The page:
The man accused of murdering his lover and young son would have to be a “cold-hearted, callous psychopath” to have killed the pair, yet his lover told her best friend he had never been violent towards her, a court has heard.
Murray Macara KC, defending, told a jury that William MacDowell is innocent and did not murder Renee MacRae, 36, and their three-year-old son Andrew MacRae near Inverness on November 12 1976, and nor did he cover up the killings.
The High Court in Inverness has previously been told by Alex Prentice KC, prosecuting, that the now 80-year-old was the only man with the motive to kill because of the risk of his more than four-year affair with Mrs MacRae being exposed and him losing everything.
But on Wednesday, Mr Macara dismissed that theory.
“It’s a pretty dramatic solution to the potential problems that you’re going to kill your paramour and only son,” he told the court.
“If so, he must be a cold-hearted, callous psychopath – and yet Renee MacRae told Valerie Steventon (Mrs MacRae’s close confidant) he was never violent towards her.
“There was no benefit nor could there be if exposure of the relationship to Renee MacRae was a threat to his lifestyle, killing Renee MacRae and his son Andrew was a gross overreaction, so grotesque as to be absurd.”
He told the jury there “are no bodies” and there are “so many unanswered questions” in the case.
“The events of November 12, 1976 have been described as a mystery. It is still a mystery,” Mr Macara said, adding the defence did not concede they were murdered.
“If Mr MacDowell did have concern, love and affection for Andrew, how did he benefit from his death? How and why did he murder his only son?”
The jury was told that days after the mother and son disappeared, MacDowell had lost his job, lost his car and would possibly lose his home and children.
“There’s no proof he was involved in the disappearance,” Mr Macara said. “It’s speculation, it’s always been speculation.”
Mr Macara said a number of witnesses had been called to give evidence, and they were being asked to recall evidence from more than four decades ago, including one witness who recalled she heard a “blood curdling scream”.
Mr Macara said: “How reliable are our memories from four or five years ago, let alone 45 years ago? Distant memories can distort the truth.”
He said police officers were told the “blood curdling scream” was a “distinct screech”.
Mr Macara said many witnesses have since died or are no longer capable of giving evidence in person, and the trial has had to rely on statements, including a statement read out by Mrs Steventon.
“In this evidence we have what William MacDowell says to Renee MacRae, what Renee MacRae says to Valerie Steventon, and what Valerie Steventon says to the police,” he said.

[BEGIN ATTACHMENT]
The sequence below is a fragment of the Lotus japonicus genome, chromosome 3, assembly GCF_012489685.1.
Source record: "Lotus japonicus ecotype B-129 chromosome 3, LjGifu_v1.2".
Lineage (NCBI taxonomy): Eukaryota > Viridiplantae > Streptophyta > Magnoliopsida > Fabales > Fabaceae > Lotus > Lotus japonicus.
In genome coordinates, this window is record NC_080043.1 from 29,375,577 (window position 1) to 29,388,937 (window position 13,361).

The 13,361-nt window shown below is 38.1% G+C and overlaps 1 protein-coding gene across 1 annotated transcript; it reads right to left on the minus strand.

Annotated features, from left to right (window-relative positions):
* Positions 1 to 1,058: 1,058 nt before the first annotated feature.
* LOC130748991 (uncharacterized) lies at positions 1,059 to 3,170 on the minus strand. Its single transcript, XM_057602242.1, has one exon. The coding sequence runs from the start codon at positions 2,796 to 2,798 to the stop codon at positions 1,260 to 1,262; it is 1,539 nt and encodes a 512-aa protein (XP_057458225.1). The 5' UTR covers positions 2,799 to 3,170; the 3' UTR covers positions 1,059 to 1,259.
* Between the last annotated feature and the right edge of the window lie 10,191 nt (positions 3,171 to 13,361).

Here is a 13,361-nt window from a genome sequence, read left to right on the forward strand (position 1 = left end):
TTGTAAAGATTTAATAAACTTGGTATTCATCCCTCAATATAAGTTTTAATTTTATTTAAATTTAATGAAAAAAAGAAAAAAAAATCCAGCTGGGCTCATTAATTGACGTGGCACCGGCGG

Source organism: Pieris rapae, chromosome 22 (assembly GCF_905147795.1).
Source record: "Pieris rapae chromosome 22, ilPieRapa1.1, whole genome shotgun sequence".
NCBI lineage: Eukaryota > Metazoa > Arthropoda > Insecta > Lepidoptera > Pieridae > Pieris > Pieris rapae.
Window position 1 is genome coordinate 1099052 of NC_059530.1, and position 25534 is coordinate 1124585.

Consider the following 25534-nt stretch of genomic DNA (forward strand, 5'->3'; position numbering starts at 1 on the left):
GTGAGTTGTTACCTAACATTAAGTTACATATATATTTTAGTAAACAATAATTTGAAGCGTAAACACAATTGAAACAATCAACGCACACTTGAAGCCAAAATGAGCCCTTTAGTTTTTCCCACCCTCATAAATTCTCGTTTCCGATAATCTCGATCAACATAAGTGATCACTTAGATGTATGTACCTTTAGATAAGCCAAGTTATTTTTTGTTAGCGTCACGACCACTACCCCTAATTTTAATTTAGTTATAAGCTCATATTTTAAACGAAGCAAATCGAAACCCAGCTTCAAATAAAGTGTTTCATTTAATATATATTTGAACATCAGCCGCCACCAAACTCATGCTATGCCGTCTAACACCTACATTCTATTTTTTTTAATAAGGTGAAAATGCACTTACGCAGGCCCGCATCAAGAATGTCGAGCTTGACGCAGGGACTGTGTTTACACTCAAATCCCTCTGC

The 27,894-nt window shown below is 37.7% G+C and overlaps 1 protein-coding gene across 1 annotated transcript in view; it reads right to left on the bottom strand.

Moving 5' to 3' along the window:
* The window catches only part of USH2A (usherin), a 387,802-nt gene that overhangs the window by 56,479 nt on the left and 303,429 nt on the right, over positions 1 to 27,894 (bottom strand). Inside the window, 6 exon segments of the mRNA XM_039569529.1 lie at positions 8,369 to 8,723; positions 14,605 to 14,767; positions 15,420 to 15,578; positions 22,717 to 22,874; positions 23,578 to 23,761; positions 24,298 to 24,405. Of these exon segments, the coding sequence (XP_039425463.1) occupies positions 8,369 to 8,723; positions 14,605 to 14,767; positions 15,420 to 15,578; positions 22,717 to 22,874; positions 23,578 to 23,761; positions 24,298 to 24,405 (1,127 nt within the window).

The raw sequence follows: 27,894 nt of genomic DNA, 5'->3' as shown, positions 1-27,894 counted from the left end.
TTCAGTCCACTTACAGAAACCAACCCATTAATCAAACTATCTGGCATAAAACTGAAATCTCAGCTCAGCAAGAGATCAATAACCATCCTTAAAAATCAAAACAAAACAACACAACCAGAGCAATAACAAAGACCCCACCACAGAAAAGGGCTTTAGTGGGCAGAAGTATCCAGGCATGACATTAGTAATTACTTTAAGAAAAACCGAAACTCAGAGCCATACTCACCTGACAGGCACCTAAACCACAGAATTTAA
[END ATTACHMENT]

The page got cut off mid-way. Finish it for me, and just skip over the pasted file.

“It’s Chinese whispers and we know Chinese whispers quite often distort what the original message is.”
The court has previously heard of blood discovered in the boot of Mrs MacRae’s burnt-out car.
But, holding a teaspoon, Mr Macara told the court the amount of blood was a “very, very limited amount of liquid”.
He said: “One-and-a-half teaspoons. Less than you take from a cough bottle.”
MacDowell, of Penrith in Cumbria, is on trial charged with assaulting Mrs MacRae and Andrew at the Dalmagarry layby on the A9 trunk road south of Inverness, or elsewhere, by means unknown, and as a result murdering them.
He is also accused of disposing of the bodies of Mrs MacRae and her son and also disposing of a boot hatch from his Volvo car to defeat the ends of justice.
MacDowell denies all charges against him.
On the Volvo, Mr Macara said his client was under pressure to return the car after he had been sacked by his boss – Mrs MacRae’s estranged husband Gordon MacRae – and he asked the jury to accept his explanation that the hatch had broken.
MacDowell has lodged a special defence of incrimination and alibi, part of which is that he was at the Mercury Motor Inn, Inverness, that evening before going home via his work and a shop, and that Mr MacRae was responsible for the killings, if they did happen.
Mr Macara posed the question to the jury of Mr MacRae’s motive, in that despite he too having an affair, the relationship between MacDowell and Mrs MacRae might have affected his standing and might have been a “visible source of embarrassment”.
But he admitted the incrimination evidence was “extremely limited”.
There has also been evidence of sightings of a man with a “Mexican moustache” in the company of Mrs MacRae. Mr Macara told the court there were 123 potential sightings of Mrs MacRae after November 12, but not all were eliminated.
“It only takes one and the Crown case is bust,” he said.
On Tuesday, the defence did not call MacDowell into the witness box to give evidence.
Lord Armstrong, as he began to give instructions to the jury, told them they should draw no adverse inference from this and his innocence is presumed.
The trial continues.